Legion. An amalgamated journal.

Checks and balances

A student government for the world’s most self-important university is something akin to a limbo bar in the village of a Mbenga tribe—it rewards out the finest examples of the flagship trait in question. It takes a special display of narcissism to make it past the Admissions Office in the first place, and a measure beyond that to place oneself amongst the governing elect; as a consequence, the UC, for all its good intentions, has a doubly hard time when it comes to criticism of itself.

Which is perhaps why they’re so viciously guarding their own prerogative in choosing the members of Dowling II—the committee charge with investigating the role of the UC itself. The UC is a student group that also happens to be the student government, and it’s thus subject to all the pettiness and vapidity that entrap all student groups. And it’s shown a real unwillingness to rise above this. As the Crimson puts it:

The resolution, which is intended to protect the UC’s interests, illustrates the UC’s main failure: its inability to transcend its own interests as a student group to become a proper student government. Ideally, a student government should not have any interests of its own. Representatives to the UC are elected not to further promote or protect the institutional interests of the UC but rather to represent the interests of the student body.

It’s of some note that neither has the Crimson transcended its own interests as a student group to become a proper student media, but that’s another issue. What remains unpalatable is the principle that the UC should be allowed to have any say whatsoever in managing the formation of a group which could (and perhaps should) be very damaging to the UC itself. The UC asserts that it alone has the power to properly get the news out to campus. So far I’ve seen nothing but house-list emails. Dear UC: if you were serious about this, you’d advertise a little more aggressively than what’s typically done for a frickin’ dining hall dance.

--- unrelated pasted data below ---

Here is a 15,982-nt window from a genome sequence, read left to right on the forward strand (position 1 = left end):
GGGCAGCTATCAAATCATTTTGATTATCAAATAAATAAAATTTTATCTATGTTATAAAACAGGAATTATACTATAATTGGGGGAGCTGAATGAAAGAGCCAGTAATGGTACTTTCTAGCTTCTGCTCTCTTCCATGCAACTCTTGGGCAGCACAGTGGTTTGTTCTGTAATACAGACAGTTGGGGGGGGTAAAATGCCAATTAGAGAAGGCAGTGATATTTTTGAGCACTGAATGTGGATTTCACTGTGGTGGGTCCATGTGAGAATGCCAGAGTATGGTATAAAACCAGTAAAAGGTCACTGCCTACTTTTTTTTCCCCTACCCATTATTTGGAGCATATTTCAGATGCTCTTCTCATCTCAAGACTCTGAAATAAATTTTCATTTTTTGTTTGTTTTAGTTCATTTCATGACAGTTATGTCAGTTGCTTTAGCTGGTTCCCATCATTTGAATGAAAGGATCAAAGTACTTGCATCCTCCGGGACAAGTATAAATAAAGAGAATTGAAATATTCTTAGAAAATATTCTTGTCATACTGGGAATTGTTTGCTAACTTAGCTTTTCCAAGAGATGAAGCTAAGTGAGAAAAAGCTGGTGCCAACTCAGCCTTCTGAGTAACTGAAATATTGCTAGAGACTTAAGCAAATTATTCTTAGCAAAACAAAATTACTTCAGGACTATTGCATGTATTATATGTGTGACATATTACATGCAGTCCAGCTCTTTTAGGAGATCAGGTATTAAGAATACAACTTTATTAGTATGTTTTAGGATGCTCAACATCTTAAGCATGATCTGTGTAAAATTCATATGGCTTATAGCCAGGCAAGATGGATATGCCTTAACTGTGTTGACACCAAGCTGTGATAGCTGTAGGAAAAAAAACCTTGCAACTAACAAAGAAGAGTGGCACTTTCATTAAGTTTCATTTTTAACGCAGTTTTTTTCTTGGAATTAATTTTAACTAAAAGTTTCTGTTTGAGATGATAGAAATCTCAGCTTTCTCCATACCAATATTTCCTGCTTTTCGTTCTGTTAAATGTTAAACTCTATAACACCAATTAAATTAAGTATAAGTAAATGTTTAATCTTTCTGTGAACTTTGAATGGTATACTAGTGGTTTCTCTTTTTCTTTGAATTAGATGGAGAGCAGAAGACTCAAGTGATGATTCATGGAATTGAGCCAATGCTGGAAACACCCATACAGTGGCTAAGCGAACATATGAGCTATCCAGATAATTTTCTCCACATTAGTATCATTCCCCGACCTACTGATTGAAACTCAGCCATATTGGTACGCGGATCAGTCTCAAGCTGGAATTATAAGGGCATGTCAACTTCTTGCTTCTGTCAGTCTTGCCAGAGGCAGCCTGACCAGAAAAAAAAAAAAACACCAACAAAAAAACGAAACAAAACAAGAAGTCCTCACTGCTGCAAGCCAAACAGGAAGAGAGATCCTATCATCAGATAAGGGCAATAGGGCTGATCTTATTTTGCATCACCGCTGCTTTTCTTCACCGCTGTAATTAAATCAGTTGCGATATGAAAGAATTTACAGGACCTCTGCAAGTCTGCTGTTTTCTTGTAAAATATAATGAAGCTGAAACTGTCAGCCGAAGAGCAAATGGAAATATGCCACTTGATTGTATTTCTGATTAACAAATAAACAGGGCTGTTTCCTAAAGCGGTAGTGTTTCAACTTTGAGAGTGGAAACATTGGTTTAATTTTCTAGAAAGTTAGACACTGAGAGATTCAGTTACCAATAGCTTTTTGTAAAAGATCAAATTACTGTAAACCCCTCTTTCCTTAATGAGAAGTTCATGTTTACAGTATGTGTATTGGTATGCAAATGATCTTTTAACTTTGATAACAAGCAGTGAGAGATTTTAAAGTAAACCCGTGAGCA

People often argue that it’s anti-democratic and patronizing to have the administration run things like this. I certainly agree that the administration has major special interests which are orthogonal to the freedom of the student body. But student groups themselves have enormous, intractable special interests as well—and they too often happen to be of the petty, social, or vindictive kind. In view of this, sometimes it makes sense to choose the special interests of the administration, which are at least separated by a fair buffer of social distance from those of the student body.

Then again, the whole United States might have been better off if Lord North and Governor Hutchinson had interviewed members for the Committee of Correspondence and we all just called it a day.

Garrett Dash Nelson

February 22nd, 2008 at 11:11 am

But perhaps you disagree

No responses so far

The room is, as yet, filled with smoke and apprehension.